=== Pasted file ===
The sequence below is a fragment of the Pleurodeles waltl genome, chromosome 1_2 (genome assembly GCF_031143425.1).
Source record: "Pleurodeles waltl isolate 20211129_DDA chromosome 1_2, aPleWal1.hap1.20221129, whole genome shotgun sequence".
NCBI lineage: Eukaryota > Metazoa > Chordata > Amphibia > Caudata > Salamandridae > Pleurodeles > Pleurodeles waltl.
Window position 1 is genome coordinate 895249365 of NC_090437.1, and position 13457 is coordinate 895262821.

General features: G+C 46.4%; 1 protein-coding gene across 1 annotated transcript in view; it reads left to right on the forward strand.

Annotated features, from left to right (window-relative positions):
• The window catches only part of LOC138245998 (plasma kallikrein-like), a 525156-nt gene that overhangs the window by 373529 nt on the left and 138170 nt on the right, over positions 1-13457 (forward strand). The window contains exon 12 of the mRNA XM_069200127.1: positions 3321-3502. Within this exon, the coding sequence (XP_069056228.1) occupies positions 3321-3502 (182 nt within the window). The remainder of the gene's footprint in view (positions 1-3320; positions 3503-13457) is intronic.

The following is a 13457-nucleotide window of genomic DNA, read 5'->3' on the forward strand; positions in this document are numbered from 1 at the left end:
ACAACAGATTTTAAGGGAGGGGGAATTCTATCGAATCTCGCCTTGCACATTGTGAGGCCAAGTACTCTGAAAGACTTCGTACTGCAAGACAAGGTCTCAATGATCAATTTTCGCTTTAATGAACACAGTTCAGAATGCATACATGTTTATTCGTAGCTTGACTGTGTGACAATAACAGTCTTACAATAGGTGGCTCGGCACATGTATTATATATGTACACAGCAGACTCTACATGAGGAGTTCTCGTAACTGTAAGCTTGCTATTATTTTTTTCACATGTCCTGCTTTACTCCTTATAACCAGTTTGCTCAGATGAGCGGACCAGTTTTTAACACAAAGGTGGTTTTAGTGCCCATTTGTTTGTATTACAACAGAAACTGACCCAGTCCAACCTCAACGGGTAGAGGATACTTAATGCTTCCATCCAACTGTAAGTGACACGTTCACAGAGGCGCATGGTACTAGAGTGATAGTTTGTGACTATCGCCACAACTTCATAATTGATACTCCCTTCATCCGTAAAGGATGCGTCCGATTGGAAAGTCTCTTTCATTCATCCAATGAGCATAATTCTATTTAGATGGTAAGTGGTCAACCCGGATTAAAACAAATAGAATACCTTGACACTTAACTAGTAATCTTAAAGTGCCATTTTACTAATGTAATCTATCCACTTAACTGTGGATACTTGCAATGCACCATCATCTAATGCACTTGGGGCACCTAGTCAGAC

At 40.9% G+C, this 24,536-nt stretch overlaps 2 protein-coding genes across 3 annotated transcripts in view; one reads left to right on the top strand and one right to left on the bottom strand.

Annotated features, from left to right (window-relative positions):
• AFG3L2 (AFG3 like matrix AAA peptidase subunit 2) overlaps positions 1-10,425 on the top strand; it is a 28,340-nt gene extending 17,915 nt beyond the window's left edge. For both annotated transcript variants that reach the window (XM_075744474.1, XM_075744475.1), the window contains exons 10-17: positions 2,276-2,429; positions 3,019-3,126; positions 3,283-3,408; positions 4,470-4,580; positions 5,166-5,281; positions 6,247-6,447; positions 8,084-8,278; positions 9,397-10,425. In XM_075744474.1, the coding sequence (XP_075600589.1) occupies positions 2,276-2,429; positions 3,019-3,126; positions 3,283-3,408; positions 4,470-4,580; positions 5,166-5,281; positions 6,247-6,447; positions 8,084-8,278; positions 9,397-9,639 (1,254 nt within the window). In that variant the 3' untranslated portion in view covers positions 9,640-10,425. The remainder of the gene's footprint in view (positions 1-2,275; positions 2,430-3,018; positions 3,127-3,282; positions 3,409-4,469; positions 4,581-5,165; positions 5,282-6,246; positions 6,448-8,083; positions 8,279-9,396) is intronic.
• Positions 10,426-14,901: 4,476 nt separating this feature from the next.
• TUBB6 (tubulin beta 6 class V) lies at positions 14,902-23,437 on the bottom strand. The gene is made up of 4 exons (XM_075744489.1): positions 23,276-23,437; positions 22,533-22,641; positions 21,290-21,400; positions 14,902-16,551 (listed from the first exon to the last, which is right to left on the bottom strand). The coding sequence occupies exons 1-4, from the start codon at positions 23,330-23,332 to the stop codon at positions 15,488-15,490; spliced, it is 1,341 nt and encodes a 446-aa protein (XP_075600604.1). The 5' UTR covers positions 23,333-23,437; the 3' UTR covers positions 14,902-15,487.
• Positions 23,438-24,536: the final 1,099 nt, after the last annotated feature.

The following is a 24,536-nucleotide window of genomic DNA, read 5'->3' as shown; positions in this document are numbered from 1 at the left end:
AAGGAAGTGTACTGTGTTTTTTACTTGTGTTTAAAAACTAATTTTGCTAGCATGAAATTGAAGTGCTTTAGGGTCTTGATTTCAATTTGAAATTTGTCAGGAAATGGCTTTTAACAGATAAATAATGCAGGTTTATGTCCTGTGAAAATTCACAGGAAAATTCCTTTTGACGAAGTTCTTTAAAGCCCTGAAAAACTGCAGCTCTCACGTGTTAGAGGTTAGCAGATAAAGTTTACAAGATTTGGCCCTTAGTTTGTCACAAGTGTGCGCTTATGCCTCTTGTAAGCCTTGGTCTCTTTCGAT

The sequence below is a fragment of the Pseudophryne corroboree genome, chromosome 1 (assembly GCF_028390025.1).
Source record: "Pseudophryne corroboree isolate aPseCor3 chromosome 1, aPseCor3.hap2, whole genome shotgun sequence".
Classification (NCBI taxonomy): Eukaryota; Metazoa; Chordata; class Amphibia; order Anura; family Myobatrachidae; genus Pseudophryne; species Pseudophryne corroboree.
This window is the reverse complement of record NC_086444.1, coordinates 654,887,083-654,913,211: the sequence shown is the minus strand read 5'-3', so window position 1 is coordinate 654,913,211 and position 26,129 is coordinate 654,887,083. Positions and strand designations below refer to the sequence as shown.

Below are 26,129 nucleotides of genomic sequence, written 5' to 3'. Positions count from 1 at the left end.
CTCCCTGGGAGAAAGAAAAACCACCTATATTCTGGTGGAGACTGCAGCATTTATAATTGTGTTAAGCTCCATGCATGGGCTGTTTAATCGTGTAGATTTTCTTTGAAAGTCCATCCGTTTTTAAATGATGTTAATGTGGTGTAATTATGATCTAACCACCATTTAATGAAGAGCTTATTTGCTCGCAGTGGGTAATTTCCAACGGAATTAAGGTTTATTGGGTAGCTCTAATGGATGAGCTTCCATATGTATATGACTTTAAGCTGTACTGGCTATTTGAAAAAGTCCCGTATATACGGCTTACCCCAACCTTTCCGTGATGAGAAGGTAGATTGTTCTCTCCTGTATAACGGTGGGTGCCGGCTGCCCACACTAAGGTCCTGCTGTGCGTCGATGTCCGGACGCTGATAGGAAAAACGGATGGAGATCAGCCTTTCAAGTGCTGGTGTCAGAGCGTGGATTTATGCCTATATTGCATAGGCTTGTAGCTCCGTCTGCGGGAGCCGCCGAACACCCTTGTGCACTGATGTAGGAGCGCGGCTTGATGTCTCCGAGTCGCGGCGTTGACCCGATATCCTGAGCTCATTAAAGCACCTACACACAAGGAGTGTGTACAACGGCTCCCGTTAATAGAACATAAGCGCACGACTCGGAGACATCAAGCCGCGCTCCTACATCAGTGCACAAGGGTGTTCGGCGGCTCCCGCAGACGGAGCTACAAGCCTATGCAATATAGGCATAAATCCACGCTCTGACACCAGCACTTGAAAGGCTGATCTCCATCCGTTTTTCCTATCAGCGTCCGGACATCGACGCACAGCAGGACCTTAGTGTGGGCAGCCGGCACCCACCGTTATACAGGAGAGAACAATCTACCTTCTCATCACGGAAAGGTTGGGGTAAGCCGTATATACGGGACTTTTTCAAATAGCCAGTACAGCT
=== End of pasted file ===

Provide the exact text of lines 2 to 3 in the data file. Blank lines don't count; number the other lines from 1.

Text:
Source record: "Pleurodeles waltl isolate 20211129_DDA chromosome 1_2, aPleWal1.hap1.20221129, whole genome shotgun sequence".
NCBI lineage: Eukaryota > Metazoa > Chordata > Amphibia > Caudata > Salamandridae > Pleurodeles > Pleurodeles waltl.